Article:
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Yemeni TV employees killed, others taken hostage by Houthi forces: Gunmen from the Ansar Allah movement, commonly known as the Houthis, on December 2 stormed the Sanaa headquarters of the television channel Yemen Today and detained the channel’s employees, according to newsreports. Mohammed Gobari, a Reuters correspondent in Sanaa, told CPJ that at least three building guards were killed during the attack and that the gunmen are still holding at least 40 employees in the building.

The TV station is linked to the People’s Congress Party of former President Ali Abdullah Saleh, who was killed today in an attack on his convoy south of Sanaa after an alliance between his forces and the Houthis disintegrated.

“Ansar Allah’s attack on Yemen Today shows a profound contempt for press freedom. CPJ calls on the group to immediately free all of the Yemen Today employees,” CPJ Middle East and North Africa Program Coordinator Sherif Mansour said from Washington D.C. “Journalists covering Yemen’s conflict and humanitarian situation play a critical role, yet regularly find themselves targeted for the work they do. All sides to Yemen’s conflict must ensure that journalists can work freely and safely.”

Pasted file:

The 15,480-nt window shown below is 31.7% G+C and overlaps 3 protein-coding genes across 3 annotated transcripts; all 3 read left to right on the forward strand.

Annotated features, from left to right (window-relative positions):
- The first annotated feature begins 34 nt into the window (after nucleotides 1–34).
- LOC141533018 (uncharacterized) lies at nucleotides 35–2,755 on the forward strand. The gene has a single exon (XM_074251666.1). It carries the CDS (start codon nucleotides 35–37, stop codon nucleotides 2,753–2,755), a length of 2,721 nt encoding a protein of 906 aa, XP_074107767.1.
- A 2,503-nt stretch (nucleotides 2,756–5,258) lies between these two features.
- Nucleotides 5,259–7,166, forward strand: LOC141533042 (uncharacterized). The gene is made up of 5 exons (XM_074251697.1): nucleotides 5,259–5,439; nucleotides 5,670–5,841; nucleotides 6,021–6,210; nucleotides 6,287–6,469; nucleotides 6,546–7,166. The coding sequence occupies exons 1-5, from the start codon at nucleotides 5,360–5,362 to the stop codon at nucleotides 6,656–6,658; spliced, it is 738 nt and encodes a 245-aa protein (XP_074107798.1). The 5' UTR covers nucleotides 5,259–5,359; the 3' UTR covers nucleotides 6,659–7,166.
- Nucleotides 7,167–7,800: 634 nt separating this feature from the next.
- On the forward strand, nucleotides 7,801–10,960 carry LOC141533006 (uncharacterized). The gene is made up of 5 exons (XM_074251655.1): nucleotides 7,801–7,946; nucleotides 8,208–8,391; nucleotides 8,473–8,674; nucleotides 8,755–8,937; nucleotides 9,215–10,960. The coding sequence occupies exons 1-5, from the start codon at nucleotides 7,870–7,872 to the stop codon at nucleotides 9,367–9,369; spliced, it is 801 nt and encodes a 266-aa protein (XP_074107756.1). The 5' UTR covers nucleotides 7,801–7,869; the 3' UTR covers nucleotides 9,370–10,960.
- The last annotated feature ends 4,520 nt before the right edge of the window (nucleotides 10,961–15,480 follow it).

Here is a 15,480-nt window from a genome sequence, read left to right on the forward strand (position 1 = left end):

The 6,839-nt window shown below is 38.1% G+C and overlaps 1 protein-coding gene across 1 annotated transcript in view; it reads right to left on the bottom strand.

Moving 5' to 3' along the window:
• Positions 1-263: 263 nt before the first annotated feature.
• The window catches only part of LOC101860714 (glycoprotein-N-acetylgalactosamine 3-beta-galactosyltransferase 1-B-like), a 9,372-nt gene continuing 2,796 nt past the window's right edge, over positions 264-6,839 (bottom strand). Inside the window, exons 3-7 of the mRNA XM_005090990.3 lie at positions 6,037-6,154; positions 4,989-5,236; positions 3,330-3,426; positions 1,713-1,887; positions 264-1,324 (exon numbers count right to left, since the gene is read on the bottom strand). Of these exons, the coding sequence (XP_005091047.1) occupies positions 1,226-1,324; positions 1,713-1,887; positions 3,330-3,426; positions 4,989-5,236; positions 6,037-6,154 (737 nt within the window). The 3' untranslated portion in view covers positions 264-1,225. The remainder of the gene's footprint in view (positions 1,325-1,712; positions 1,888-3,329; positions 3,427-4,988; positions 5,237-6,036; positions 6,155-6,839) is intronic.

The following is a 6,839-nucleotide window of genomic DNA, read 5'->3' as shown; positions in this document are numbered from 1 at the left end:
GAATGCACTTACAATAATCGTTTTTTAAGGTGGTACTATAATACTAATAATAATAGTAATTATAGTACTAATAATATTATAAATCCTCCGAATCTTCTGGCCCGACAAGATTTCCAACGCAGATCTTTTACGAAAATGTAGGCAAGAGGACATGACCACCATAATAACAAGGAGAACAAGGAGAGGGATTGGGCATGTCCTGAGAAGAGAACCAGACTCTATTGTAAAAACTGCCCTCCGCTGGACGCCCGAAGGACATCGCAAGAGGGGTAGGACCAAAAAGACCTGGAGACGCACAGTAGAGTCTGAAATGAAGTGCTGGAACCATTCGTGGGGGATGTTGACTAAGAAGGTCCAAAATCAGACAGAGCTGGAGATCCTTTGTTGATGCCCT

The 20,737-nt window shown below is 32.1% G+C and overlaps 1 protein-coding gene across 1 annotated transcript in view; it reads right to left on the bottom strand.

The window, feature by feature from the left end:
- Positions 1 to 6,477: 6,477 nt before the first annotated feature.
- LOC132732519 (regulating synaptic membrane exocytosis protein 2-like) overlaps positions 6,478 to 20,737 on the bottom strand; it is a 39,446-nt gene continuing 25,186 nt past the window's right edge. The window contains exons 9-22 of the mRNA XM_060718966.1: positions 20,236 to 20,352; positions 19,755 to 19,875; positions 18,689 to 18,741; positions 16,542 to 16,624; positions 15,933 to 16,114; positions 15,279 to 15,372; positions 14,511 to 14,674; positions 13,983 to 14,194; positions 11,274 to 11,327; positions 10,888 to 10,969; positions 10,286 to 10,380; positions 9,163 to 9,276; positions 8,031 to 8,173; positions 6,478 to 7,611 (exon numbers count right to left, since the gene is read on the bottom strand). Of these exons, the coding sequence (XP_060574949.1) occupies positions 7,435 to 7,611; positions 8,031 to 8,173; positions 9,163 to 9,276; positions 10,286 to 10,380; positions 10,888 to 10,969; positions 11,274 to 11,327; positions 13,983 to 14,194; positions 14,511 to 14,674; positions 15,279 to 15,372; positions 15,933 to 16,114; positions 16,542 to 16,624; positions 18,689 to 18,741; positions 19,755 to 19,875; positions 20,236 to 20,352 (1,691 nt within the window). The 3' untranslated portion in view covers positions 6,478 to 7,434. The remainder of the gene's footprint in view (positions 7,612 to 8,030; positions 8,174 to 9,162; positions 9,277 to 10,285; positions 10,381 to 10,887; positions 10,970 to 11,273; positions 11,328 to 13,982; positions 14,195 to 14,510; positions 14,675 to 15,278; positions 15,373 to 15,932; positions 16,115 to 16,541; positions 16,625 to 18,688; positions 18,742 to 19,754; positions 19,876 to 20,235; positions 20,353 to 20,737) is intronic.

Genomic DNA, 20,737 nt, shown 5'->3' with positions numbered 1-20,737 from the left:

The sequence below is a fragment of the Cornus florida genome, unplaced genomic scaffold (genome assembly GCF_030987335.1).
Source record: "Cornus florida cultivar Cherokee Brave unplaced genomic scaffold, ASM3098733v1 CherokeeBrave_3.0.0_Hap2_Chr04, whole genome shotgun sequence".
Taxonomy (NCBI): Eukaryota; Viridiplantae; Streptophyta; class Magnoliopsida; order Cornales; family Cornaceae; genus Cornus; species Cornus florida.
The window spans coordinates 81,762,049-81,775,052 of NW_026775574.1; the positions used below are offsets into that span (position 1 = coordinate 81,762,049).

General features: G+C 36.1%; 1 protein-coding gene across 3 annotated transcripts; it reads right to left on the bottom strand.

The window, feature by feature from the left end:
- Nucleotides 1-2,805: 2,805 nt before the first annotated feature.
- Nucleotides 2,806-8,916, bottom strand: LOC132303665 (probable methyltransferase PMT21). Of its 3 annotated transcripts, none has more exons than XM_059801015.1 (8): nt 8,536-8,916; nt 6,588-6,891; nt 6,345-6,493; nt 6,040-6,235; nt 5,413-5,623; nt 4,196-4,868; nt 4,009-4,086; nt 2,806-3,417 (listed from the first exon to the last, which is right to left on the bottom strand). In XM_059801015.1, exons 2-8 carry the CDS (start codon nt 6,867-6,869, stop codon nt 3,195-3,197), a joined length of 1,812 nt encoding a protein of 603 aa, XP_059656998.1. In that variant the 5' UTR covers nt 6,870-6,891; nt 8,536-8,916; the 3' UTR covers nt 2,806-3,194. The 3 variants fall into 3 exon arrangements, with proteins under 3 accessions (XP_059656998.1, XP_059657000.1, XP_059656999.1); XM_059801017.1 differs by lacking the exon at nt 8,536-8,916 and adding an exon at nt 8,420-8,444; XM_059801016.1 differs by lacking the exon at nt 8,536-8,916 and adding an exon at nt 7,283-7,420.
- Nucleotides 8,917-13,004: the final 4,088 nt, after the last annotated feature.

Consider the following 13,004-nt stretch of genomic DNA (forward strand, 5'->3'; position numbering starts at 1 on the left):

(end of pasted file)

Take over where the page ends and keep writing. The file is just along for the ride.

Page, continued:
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Yemeni TV employees killed, others taken hostage by Houthi forces: Gunmen from the Ansar Allah movement, commonly known as the Houthis, on December 2 stormed the Sanaa headquarters of the television channel Yemen Today and detained the channel’s employees, according to newsreports. Mohammed Gobari, a Reuters correspondent in Sanaa, told CPJ that at least three building guards were killed during the attack and that the gunmen are still holding at least 40 employees in the building.The TV station is linked to the People’s Congress Party of former President Ali Abdullah Saleh, who was killed today in an attack on his convoy south of Sanaa after an alliance between his forces and the Houthis disintegrated.”Ansar Allah’s attack on Yemen Today shows a profound contempt for press freedom. CPJ calls on the group to immediately free all of the Yemen Today employees,” CPJ Middle East and North Africa Program Coordinator Sherif Mansour said from Washington D.C. “Journalists covering Yemen’s conflict and humanitarian situation play a critical role, yet regularly find themselves targeted for the work they do. All sides to Yemen’s conflict must ensure that journalists can work freely and safely.”